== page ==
Though it was 27 years ago, I remember some things about my first piano lesson. I was very small, of course, which made the stone building at Daemen College in which my lessons took place seem all the larger. I remember climbing at least one curving flight of stone stairs with my mother. I remember that there was a long, lovely window, possibly even with a windowseat, to the right of the piano as I sat. I remember being asked to play, being told to keep my fingers curled lightly and my wrists suspended above the level of my hands. (Do I really remember having letters written on my fingernails and being told to curl my fingers enough that I could see the letters reflected back to me in the underside of the keyboard's cover? And what were those letters? HAND? STAR?) I remember playing "Twinkle, Twinkle, Little Star" and then playing it in variations. I remember that "run pony, run pony" was the most difficult variation: it took a familiar song and quadrupled the number of times I had to hit each key. "Bounce, roll, bounce," on the other hand, had a tantalizing pause over its middle note. And only one person I know will remember what the other variation was called. I have forgotten it.

I remember feeling nervous about whether I was doing things correctly.

My fingers remember what nine more years of that gentle curl, that carefully suspended wrist, felt like. There are things I never learned: how to use the pedals appropriately. How to read music fluently (this particular problem is not uncommon among Suzuki-trained children, apparently, which makes sense: I was trained to play by ear first, and I never made the transition). How to improvise anything. There are things I learned all too well: how to mark a recital's or a competition's date on my calendar and watch it coming closer and closer, until the moment when I had no choice but to start practicing regularly if I didn't want to look very silly. I never wanted to look silly.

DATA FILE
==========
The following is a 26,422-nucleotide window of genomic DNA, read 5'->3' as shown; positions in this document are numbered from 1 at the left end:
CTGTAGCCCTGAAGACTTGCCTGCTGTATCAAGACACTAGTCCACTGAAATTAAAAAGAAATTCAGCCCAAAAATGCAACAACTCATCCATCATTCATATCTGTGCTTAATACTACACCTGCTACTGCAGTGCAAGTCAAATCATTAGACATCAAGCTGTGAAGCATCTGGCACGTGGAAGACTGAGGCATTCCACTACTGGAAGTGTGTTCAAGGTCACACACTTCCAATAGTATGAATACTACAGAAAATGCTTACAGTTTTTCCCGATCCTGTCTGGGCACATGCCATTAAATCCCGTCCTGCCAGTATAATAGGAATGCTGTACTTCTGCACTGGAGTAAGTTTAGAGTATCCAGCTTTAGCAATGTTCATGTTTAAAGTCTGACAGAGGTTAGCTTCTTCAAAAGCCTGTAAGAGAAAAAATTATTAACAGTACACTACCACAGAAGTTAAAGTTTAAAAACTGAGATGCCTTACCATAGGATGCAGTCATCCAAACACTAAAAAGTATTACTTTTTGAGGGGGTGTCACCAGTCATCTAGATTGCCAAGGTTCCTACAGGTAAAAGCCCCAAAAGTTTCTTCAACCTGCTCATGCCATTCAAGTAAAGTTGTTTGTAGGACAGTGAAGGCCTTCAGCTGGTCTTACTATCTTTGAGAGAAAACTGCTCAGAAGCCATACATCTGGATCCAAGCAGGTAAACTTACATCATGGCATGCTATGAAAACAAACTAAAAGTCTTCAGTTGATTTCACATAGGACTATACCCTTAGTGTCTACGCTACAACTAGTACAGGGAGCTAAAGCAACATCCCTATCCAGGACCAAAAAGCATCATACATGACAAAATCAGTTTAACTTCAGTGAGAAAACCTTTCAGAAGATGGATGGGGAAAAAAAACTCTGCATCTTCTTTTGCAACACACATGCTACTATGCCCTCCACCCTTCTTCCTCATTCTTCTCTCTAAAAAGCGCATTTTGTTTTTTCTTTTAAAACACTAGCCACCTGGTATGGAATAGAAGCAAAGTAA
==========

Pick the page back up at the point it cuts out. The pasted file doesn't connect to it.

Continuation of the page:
I remember walking through a parking lot with my parents after a recital. I must have been about five. Each of them held one of my hands. On counts of three, they lofted my little self off the ground. The sky was grey.

I remember those strange, omnipresent sawblade spirograph symbols that were the Suzuki trademark. I remember getting to spend years and years in wonderfully close company with my mother: she drove me to every lesson; she sat with my teacher and me during every lesson for many years; she sat in a chair beside my piano bench while I practiced for many years. Sometimes she sat at her long quilt frame, and we worked together, she at her fabric and I at my fingering.

I know things now--about myself, about how my brain and body work, about the number of disparate pursuits I can keep going at one time, about patience, about motivations that are worthy and motivations that are not, about how to express and clarify desires--that I did not know in those long-ago years. I know about cognition, and I know about choice. I know how to do things for myself, how to want to excel for the sheer joy and gorgeous discipline of the thing, not for a ribbon or a certificate or a medal or a sticker.

I know about apprehension and worry. I also know about hope and eagerness.

How much difference that space of 27 years makes--and yet how little.